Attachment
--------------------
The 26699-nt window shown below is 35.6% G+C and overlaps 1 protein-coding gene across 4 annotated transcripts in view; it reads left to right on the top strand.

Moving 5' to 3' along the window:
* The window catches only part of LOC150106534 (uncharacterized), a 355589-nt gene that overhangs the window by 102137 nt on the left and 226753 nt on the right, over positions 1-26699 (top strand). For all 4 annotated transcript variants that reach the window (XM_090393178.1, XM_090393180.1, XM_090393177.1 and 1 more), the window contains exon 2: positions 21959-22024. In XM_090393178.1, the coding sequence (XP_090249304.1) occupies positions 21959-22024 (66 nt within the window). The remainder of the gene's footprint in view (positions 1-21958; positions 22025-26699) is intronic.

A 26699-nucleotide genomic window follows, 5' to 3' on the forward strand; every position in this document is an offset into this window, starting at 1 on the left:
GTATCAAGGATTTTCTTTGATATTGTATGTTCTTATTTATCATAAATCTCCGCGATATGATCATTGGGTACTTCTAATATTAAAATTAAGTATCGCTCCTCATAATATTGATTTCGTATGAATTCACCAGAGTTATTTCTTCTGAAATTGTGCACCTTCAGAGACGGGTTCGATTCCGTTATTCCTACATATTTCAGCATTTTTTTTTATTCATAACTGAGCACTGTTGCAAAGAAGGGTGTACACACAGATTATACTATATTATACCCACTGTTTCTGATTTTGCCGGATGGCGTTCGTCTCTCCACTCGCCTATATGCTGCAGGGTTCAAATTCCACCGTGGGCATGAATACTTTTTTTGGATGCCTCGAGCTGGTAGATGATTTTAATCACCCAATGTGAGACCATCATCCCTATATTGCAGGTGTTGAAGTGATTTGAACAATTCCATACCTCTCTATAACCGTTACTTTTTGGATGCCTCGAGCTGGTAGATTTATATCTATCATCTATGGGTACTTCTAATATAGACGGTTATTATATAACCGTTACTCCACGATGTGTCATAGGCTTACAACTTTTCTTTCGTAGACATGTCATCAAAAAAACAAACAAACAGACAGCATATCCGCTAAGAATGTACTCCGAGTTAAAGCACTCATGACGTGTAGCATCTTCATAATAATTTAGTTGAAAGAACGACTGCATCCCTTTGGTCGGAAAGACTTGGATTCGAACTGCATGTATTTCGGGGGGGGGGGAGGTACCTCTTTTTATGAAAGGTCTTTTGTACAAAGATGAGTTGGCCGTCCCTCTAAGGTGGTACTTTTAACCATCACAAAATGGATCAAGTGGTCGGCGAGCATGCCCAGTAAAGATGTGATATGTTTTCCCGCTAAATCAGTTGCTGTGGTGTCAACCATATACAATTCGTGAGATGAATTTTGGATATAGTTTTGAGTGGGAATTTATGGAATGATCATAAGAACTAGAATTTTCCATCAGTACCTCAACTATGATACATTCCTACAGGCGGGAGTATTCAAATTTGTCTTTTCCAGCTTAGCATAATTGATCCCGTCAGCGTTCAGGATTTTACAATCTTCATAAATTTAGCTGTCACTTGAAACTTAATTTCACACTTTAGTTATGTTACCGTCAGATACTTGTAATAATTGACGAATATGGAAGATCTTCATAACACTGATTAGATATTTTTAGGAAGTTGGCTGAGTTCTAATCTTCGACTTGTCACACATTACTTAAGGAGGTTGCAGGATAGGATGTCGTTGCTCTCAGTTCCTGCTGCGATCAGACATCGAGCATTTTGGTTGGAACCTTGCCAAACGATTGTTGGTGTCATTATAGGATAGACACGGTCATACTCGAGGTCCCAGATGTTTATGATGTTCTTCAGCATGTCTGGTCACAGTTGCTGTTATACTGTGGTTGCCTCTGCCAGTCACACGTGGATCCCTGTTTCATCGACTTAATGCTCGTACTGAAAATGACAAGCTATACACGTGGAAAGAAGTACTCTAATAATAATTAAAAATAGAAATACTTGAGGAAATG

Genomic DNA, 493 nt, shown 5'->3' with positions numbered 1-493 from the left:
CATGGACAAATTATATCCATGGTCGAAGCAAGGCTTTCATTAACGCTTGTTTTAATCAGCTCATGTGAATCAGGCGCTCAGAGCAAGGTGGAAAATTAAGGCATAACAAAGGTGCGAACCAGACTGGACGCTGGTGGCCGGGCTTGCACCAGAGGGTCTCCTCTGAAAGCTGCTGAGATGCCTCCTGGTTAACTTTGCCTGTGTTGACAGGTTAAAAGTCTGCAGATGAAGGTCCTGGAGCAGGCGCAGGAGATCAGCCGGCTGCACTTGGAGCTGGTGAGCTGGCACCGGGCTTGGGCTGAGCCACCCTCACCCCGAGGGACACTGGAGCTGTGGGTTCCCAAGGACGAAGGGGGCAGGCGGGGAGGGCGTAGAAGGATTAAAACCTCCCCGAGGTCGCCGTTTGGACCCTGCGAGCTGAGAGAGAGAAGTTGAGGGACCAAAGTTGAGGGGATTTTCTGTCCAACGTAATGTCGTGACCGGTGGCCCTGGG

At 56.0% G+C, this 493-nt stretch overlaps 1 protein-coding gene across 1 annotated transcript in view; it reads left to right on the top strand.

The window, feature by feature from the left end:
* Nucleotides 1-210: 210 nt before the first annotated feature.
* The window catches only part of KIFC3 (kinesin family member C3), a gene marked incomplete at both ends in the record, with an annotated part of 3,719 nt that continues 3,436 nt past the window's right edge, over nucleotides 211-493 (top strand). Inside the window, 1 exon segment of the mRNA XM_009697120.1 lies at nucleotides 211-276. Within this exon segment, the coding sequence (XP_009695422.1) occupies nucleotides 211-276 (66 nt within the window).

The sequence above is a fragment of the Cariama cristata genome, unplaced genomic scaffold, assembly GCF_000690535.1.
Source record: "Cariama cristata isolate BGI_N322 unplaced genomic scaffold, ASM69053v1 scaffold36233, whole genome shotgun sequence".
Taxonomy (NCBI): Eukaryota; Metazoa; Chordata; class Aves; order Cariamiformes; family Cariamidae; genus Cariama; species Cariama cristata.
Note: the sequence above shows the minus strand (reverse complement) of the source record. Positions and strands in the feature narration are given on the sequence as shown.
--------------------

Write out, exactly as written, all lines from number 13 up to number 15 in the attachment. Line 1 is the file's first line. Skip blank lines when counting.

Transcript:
Source record: "Cariama cristata isolate BGI_N322 unplaced genomic scaffold, ASM69053v1 scaffold36233, whole genome shotgun sequence".
Taxonomy (NCBI): Eukaryota; Metazoa; Chordata; class Aves; order Cariamiformes; family Cariamidae; genus Cariama; species Cariama cristata.
Note: the sequence above shows the minus strand (reverse complement) of the source record. Positions and strands in the feature narration are given on the sequence as shown.